President Obama – and his communications team – should focus on two things with respect to his messaging plan during the upcoming campaign.  First, Obama should portray himself as an executive whose policies, with few exceptions, are supported by a majority of the American public, and are only opposed by Republicans who are beholden to the Tea Party and other fringe elements.  I often read that Obama is a radical and – even more outlandishly – the most liberal president America has ever seen.  For any objective observer, of course, this is ridiculous non-sense.  Many Republican presidents have led a more left-leaning government than has Obama – Abraham Lincoln and Teddy Roosevelt not the least of which among them.  As president, he’s been a sober, cautious, tongue-shackled realist — a moderate Republican of the pre-Tea Party era.  As such, Obama’s policies have pretty much split the center.

When the Obama Administration reached a debt deal with Congress recently to make a dent in the national deficit, this was only the beginning of a much broader effort because only a small dent in the deficit does this deal make.  Consequently, President Obama has continued to suggest that revenues should be sought by closing tax loopholes coupled with returning the wealthy to Clinton and Reagan-era tax rates.  In fact, he has suggested extending the Bush tax cuts for the middle class.  Tax cuts for wage-earners, but not for millionaires and billionaires, have deep, bipartisan support across the land, sensibly and eloquently articulated by billionaire investor Warren Buffet recently in the New York Times, who pointed to the absurdity of his secretary paying a higher tax rate than he.  If Obama can communicate this issue smartly and deftly, the Republicans running for president who collectively said that they would raise taxes under no circumstances even given $10 in spending cuts to every $1 in revenue will wish they had never made such a rigid pledge to extremism.  Take the fight to them, Mr. President, and make the Republicans defend the politics of gross  economic inequality.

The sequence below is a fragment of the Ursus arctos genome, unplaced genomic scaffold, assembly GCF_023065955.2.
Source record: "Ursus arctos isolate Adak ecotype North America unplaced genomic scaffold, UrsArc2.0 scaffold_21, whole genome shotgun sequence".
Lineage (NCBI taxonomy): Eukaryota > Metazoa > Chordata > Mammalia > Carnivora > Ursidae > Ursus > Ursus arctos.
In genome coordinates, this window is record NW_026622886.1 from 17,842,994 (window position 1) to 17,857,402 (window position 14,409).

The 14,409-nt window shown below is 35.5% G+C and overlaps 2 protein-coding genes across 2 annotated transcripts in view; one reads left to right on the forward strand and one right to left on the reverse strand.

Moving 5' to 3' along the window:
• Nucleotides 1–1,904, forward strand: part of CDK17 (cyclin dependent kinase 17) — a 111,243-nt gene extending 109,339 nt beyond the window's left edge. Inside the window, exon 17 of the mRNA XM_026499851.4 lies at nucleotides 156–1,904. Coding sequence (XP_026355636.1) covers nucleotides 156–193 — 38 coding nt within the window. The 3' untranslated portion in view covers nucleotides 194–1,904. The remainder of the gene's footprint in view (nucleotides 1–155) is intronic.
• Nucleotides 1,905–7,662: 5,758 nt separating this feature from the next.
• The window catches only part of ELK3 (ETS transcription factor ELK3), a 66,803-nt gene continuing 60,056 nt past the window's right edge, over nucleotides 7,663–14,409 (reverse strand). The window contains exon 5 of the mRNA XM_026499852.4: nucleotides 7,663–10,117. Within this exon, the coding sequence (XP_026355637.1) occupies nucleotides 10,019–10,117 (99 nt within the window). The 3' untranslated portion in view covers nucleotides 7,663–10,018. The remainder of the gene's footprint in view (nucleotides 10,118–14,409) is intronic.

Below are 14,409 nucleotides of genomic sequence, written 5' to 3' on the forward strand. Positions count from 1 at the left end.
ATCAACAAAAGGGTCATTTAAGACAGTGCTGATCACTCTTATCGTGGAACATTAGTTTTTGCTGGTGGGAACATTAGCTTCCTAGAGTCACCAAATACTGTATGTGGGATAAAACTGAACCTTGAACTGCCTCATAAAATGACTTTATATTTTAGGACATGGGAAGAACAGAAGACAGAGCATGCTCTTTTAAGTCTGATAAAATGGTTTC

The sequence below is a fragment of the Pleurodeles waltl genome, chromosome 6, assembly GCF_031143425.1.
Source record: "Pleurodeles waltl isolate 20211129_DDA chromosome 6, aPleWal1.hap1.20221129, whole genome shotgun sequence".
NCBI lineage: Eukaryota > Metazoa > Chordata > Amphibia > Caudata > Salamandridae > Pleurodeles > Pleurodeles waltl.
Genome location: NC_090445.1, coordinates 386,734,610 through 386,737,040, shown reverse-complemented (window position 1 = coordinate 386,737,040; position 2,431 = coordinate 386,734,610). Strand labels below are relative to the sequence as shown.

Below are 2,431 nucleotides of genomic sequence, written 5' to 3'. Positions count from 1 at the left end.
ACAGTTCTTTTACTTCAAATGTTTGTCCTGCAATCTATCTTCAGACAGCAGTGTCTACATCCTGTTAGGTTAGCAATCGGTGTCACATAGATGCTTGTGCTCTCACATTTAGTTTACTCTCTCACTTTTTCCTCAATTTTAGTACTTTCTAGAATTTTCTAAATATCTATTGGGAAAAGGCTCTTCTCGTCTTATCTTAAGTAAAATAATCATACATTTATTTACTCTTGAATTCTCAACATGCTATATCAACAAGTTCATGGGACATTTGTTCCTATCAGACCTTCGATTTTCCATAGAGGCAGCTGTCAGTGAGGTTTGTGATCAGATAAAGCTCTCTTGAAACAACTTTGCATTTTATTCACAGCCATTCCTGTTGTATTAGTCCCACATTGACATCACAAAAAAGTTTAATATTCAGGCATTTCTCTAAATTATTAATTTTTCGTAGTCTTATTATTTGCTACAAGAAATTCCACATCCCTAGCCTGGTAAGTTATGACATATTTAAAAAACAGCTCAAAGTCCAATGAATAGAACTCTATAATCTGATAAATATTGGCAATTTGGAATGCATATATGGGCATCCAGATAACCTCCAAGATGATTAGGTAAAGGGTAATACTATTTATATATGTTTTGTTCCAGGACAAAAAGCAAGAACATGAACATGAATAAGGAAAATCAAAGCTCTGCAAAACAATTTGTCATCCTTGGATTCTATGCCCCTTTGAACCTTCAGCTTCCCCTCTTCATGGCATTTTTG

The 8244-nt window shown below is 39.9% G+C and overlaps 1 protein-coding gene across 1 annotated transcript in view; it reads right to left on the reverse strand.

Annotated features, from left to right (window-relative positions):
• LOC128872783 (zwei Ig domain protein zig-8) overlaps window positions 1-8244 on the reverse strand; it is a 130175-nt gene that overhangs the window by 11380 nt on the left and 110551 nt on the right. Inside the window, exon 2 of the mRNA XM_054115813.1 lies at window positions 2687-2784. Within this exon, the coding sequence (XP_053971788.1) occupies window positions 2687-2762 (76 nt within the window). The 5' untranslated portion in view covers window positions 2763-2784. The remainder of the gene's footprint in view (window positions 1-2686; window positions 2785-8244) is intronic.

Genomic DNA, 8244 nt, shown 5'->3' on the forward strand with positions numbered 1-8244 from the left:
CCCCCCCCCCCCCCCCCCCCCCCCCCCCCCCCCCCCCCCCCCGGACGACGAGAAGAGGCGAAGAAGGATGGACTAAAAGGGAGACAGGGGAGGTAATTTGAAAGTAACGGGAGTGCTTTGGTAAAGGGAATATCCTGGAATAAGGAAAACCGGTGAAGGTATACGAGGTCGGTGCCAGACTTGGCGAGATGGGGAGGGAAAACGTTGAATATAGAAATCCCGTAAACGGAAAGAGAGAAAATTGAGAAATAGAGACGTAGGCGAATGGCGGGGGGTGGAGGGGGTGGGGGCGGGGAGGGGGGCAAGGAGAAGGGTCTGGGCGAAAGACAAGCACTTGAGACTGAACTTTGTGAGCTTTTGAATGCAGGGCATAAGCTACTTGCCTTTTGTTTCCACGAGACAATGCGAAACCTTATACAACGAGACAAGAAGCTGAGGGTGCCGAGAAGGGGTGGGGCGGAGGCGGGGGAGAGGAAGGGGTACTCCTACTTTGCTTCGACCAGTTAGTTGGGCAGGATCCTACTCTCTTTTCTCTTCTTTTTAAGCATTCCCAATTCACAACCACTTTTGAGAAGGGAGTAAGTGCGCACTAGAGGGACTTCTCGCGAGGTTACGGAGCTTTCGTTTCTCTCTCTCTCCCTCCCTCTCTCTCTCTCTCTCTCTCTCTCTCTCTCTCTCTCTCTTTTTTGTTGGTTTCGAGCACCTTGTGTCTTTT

Another fallacy that seems to haunt the Obama Administration is the assertion that the health care bill is a radical one.  Let’s be clear: it is not, and not by a long shot.  It falls far short of being a government-controlled program in the mold of most other civilized nations.  If they so choose, most Americans can keep their trusted private coverage.  The so-called individual mandate — requiring everyone to have at least some coverage — grew out of Republican think tanks, and, of course, was famously institutionalized in Massachusetts by Republican candidate Mitt Romney.  Again, Obama should take this fight directly to the Republicans who so readily criticize him for having the audacity to do something about the dire health care situation.   Approximately 50 million Americans live with no health care at all.  If that’s the status quo that Republicans are willing to accept, then Obama should make them own the injustice, highlighting Republican candidate Rick Perry’s Texas, where one in four citizens are without this basic human right, which the rest of the industrial world enjoys.

President Obama should also speak with clarity about his significant successes in foreign policy which have far surpassed those of President Bush.  The obvious success to which the president can point is his resolute determination to bring Osama bin Laden to justice; and incidentally, his brave decision to authorize the stealth attack which took the life of the world’s most wanted terrorist.  Now comes the news today that on August 22 a drone attack killed al Qaeda’s #2 in command, Atiyah Abd al-Rahman.  Those same drone attacks for which Obama has been so roundly criticized from both the left and the right.  According to the Washington Post, al- Rahman was bin Laden’s channel to the world.  They talked about everything including strategy, personnel, operations and political setbacks.  Whatever thread still held al-Qaeda together passed from bin Laden through to Rahman.  President Obama has arguably made more progress against al-Qaeda in his short time in office than President Bush in his eight years. 

Perhaps President Obama has been most criticized by Republicans and Democrats alike regarding his policy toward Libya.  Liberals were disappointed that Obama was engaging America in yet another military engagement at all.  Republicans chided the president for not utilizing the full force of the American military to dispose of Qaddafi.  Instead, Obama decided to encourage the rebels in their revolutionary efforts and provided unwavering support for NATO intervention in Libya.  But most importantly from a strategic standpoint, Obama took care not to make America the face of the intervention (the bombings), thus the operation garnered broad world support including from other Arab nations.  As a result, the Libyan rebels were made to be the heroes and America wasn’t viewed as the enemy by the world at large.  This was the brilliance of the Obama strategy and the key difference between the Bush Doctrine and that of Obama.